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Scientists Reveal Mechanism of Mercury Transformation in Plant Leaves TEXT SIZE: A A A

Plant leaves absorb gaseous elemental mercury (Hg) from the atmosphere and become a source of toxic mercury to terrestrial ecosystems. The chemical form of this atmospheric mercury takes in leaf tissue is of both fundamental and practical interest. However, the chemical form of this major Hg input remains elusive.

The synchrotron based X-ray near edge structure spectroscopy is a common method used to study mercury speciation in the environmental matrix, but it cannot determine the Hg speciation in the natural samples with low Hg concentration.

Also, the coupled Mass spectrometry and chromatography methods such as ICP-MS-HPLC have a high requirement for Hg levels and matrix types in samples.

A joint research team led by Prof. FENG Xinbin from the Institute of Geochemistry of the Chinese Academy of Sciences (IGCAS) and Prof. Alain Manceau from the Université Grenoble Alpes worked together to study the mercury speciation in natural samples with low Hg levels (0.5 ppm) using high energy-resolution X-ray near edge structure spectroscopy.

Their results showed that mercury in the leaves occurred mainly as Hg[(SR)2+N/O0-2] coordination, and some Hg presented as nano particulate Hg sulfide (HgxSy). The geometry of HgxSy clusters and Hg complexes were performed at the second-order perturbation theory.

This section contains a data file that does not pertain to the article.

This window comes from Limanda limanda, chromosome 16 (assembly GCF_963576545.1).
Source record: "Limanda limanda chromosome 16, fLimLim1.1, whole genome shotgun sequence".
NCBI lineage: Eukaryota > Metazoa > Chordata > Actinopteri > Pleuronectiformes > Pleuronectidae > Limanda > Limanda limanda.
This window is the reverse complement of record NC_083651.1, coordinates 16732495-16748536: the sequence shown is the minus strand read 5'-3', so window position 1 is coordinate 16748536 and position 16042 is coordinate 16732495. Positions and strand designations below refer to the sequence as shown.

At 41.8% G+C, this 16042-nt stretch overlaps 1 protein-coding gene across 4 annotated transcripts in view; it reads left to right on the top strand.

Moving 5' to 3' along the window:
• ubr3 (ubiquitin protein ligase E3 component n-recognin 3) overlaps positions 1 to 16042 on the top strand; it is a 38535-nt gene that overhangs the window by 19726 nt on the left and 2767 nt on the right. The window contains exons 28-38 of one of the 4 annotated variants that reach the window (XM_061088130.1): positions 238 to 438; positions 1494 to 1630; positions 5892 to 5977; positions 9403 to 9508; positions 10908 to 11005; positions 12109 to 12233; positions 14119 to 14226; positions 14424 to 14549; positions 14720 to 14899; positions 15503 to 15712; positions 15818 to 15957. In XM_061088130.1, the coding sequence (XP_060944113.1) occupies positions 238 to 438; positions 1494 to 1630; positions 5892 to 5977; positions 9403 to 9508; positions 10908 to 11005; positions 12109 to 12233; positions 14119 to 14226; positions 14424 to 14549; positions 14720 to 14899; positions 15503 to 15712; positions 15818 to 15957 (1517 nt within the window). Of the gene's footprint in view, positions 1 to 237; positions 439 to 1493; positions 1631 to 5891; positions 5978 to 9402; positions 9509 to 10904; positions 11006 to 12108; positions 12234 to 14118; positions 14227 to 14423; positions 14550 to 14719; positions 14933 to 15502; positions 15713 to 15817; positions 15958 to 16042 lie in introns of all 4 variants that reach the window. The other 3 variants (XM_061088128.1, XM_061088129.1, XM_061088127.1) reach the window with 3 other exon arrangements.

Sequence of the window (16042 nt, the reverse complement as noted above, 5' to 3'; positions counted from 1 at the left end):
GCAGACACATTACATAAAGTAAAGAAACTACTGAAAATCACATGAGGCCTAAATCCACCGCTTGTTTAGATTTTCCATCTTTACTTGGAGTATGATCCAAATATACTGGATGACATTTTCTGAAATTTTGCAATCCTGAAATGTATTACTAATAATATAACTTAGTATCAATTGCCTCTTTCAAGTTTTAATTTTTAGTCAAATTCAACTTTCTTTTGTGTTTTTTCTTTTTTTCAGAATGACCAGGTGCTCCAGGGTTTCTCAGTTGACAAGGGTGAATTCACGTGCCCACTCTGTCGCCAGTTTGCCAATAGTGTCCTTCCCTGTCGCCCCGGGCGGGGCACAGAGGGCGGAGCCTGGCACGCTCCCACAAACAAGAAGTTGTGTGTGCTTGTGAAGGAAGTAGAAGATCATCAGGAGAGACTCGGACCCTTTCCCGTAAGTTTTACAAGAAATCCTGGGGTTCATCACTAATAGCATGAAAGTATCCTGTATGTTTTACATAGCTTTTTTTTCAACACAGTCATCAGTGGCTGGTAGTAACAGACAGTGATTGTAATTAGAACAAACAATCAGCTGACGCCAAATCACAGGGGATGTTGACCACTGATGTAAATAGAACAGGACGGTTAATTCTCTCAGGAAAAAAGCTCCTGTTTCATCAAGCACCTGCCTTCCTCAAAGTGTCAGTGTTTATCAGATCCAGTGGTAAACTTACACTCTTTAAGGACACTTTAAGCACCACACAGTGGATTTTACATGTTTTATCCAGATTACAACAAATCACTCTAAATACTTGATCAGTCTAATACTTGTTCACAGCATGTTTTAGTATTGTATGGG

The findings of the transformation of elemental gaseous mercury to HgxSy clusters in the leaves were novel. Results from this study provided the fundamental knowledge on the Hg re-emission and toxicity, and its transformation when it entered the soils with litter fall, providing more knowledge for the theory of biogeochemical transformation of Hg in environment.

Published in Environ. Sci. Technol., the study was supported by EcoX Equipex Project and CAS International Cooperation Project.

 

 Mercury speciation in the leaves of different plants (Image provided by WANG Jianxu)

 

 

 The geometry of HgxSy (Image provided by WANG Jianxu)


Contact:

FENG Xinbin
Institute of Geochemistry, Chinese Academy of Sciences
E-mail: fengxinbin@vip.gyig.ac.cn  

(By WANG Jianxu)

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